Leeds-based metallers Chickenhawk are the perfect soundtrack to someone beating you over the head with a blunt object. Or so I like to imagine, anyway. Listening to Modern Bodies, their pleasingly ferocious debut album, one is reminded of the journalist who described the sound of early Idlewild as 'a flight of stairs falling down a flight of stairs'. Chickenhawk sound a bit like that too, except the stairs are on fire and the building's about to explode.
Drums clatter and pound. Riffs grind and bludgeon. Vocals seethe and scream. There's not much room for restraint here, or for moments of quiet reflection. Chickenhawk aren't bothered about restraint or moments of quiet reflection though, they just want to kick your arse. For the most part, this is an aim which they achieve admirably. The most obvious touchstone here is the Melvins, the grungey metal trio who a young Kurt Cobain once auditioned to join. Chickenhawk share the Melvin's dark intensity and their ability to write tight, tense mini-epics. The latter's boundary-pushing creativity is less apparent, although Modern Bodies does demonstrate an admirable disregard for simple, consistent time signatures, and the simple ferocity of the songs can hide a complex approach to songwriting which owes much to progressive rock and to post-hardcore bands like The Dillinger Escape Plan.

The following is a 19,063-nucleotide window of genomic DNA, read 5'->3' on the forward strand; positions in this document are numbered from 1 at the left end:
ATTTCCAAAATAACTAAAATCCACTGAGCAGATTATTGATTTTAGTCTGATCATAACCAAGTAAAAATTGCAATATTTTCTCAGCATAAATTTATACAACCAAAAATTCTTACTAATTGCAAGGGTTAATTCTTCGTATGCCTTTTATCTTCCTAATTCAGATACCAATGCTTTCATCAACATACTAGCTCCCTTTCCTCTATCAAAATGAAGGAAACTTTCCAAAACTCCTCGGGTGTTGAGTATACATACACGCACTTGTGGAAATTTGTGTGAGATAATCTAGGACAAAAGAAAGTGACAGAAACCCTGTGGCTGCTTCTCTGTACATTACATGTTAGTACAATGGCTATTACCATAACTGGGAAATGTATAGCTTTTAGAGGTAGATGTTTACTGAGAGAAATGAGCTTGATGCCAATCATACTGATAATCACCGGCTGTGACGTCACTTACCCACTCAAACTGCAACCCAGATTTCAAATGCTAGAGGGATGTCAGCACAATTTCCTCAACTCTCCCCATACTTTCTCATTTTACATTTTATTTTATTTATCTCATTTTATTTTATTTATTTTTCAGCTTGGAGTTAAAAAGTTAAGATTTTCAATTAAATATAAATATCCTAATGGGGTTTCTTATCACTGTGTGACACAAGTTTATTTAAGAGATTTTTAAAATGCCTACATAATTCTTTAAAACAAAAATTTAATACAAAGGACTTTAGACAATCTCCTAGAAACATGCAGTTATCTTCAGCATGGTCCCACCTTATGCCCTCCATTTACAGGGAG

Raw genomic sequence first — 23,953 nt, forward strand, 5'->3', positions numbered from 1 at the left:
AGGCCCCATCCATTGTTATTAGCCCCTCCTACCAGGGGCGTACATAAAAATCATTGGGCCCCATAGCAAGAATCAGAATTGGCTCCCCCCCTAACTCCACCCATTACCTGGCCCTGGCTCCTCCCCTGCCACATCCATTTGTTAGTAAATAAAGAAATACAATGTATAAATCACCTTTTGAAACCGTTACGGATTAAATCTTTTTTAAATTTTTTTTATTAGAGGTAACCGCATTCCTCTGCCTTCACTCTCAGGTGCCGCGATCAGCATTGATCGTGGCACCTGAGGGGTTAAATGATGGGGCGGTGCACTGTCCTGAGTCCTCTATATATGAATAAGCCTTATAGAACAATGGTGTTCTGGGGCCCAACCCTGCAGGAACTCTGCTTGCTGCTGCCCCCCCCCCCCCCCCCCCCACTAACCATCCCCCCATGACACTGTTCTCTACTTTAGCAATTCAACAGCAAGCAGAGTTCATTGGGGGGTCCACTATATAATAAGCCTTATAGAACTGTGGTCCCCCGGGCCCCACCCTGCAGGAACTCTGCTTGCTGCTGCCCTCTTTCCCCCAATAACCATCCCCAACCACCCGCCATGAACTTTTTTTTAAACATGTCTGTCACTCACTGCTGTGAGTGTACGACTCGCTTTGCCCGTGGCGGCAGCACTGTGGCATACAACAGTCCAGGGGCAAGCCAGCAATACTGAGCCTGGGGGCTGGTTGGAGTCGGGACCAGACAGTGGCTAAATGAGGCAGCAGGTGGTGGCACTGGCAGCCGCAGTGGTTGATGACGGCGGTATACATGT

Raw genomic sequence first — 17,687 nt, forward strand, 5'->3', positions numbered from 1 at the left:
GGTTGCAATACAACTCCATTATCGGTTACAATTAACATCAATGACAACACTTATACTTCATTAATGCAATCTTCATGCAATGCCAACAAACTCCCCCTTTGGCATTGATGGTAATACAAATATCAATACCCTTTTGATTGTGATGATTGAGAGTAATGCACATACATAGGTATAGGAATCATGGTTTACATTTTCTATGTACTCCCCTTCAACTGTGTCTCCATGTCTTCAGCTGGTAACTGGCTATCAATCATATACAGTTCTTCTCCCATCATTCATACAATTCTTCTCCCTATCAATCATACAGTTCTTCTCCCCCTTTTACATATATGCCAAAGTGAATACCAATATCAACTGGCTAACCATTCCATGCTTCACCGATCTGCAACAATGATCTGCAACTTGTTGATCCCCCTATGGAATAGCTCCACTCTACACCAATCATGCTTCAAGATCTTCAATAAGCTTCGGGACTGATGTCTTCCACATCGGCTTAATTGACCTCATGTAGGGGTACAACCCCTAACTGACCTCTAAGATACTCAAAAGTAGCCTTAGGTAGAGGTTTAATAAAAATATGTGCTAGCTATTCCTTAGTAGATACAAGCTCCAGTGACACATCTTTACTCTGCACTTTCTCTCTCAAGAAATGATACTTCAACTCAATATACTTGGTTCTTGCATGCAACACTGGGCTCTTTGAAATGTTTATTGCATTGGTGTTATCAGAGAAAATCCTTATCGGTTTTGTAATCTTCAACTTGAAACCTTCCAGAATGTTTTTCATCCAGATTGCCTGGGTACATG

There is perhaps a danger that Chickenhawk fall between too stools. Their aesthetic may be a little too knowing and ironic for the metal fans. One song title asks, with an arched eyebrow, 'I Hate This, Do You Like It?'; other titles, such as 'Son Of Cern' and 'NASA vs. ESA', reference contemporary physics. Their music also has a complexity and free-wheeling structure far removed from the sound of commercial metal. On the other hand, fans of indie rock and punk music may find their sound too brutalising, and the riffing too overtly metal-influenced. Music fans with open minds will find plenty to enjoy here though. The angry ranting and frenzied drumming of opener 'Scorpieau' set up a consistently entertaining forty-five minute thrash. The best moments here are the two singles: 'NASA vs. ESA' arrives at its speaker-blowing climax via some oddly catchy barked lyrics ('Gateway! To the moon, man!/In a tin can!'), while 'I Like This, Do You Hate It?' pummels the listener into submission with killer riffing. The album never lets up though, and this is its greatest strength. A cohesive, consistently energising treat for fans of heavy guitar music.